- Take students outdoors on school property or on a field trip to make a rock collection.
- Have students bring rocks into class, identify rocks and creating a class rock collection.
- Have students take pictures with digital cameras of rocks they have collected and identified, pictures can then be uploaded to collaborative websites to create a virtual rock collection. This can be particularly effective if other classrooms can also contribute to the rock collection.
- Investigations in the classroom (FOSS, Initials. (2005). Earth Materials Teacher Manual . Berkeley, CA: The Lawrence Hall of Science.):
- FOSS Earth Materials Investigation 2: Scratch test. Students explore the properties of a group of minerals and investigate the property of hardness of minerals.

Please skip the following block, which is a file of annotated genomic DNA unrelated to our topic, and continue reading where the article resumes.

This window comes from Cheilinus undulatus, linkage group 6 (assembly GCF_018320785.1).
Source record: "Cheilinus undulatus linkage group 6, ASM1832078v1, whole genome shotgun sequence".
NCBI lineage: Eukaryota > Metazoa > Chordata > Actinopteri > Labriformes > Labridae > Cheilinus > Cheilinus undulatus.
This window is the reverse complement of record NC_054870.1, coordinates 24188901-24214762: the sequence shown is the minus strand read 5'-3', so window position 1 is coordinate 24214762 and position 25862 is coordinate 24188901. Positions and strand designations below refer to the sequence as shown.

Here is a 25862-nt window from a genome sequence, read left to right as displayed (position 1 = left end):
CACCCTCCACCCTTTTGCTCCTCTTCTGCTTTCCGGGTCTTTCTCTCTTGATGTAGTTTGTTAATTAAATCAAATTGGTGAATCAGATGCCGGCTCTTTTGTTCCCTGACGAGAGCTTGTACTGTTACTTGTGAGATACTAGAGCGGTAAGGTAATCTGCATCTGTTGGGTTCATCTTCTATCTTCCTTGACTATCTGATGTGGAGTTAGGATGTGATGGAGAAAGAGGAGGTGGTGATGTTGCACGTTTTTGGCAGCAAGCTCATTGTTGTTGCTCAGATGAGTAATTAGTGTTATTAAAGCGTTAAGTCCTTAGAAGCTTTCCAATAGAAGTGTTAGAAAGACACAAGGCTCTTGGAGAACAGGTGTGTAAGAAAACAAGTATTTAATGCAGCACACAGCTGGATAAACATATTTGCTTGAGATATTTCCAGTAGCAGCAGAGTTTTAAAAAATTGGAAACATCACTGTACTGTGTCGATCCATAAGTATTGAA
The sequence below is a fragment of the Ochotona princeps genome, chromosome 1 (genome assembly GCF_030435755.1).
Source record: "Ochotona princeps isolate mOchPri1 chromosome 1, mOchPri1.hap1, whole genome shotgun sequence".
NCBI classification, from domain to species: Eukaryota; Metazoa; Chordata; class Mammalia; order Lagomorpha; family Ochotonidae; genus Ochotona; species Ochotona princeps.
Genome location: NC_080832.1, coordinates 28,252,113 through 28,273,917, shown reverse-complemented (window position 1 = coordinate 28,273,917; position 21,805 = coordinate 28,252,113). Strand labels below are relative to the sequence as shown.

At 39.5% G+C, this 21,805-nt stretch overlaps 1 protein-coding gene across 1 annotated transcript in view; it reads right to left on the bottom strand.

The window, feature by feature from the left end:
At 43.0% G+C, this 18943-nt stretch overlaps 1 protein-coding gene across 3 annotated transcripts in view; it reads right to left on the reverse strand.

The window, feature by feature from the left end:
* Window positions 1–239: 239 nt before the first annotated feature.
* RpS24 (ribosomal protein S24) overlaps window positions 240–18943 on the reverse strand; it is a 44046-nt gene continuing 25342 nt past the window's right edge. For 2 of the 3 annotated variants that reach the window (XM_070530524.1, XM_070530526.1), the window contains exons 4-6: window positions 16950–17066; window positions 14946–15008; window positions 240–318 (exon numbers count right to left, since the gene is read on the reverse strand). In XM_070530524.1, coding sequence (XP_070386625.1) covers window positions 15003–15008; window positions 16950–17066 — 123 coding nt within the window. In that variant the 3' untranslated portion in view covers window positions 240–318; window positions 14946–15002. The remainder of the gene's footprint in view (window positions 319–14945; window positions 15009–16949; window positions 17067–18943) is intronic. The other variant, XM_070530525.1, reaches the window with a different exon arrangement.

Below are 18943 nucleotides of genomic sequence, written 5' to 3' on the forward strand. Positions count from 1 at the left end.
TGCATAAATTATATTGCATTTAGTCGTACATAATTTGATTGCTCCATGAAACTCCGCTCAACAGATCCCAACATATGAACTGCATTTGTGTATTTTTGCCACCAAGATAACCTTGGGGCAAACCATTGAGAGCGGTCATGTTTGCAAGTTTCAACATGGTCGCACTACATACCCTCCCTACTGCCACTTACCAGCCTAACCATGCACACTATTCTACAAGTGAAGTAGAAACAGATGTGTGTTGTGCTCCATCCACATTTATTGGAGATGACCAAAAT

- FOSS Earth Materials Investigation Investigation 3: Calcite Quest. Students explore rocks to see if they contain calcite or not.
- FOSS Earth Materials Investigation 4: Take it for Granite. Students observe and organize a collection of rocks and minerals.
- Hands-on experience with different rocks and minerals is important. Students should have opportunities to see for themselves the differences in rocks and minerals through hands-on investigation. (See sample ideas above.)
- Students should have opportunities to compare and contrast natural rocks and minerals with man-made objects that younger students may mistake for rocks, such as bricks.
- Minnesota is a very important state for mining natural rock and mineral resources. Minnesota students need to be aware of the importance of mining in the state.
- Crystal: the solid form of a material that can be identified by its natural shape or pattern.
- Earth Material: the various solids, liquids, and gases that make up the earth.
- Erosion: the wearing away of earth materials by water, wind, or ice.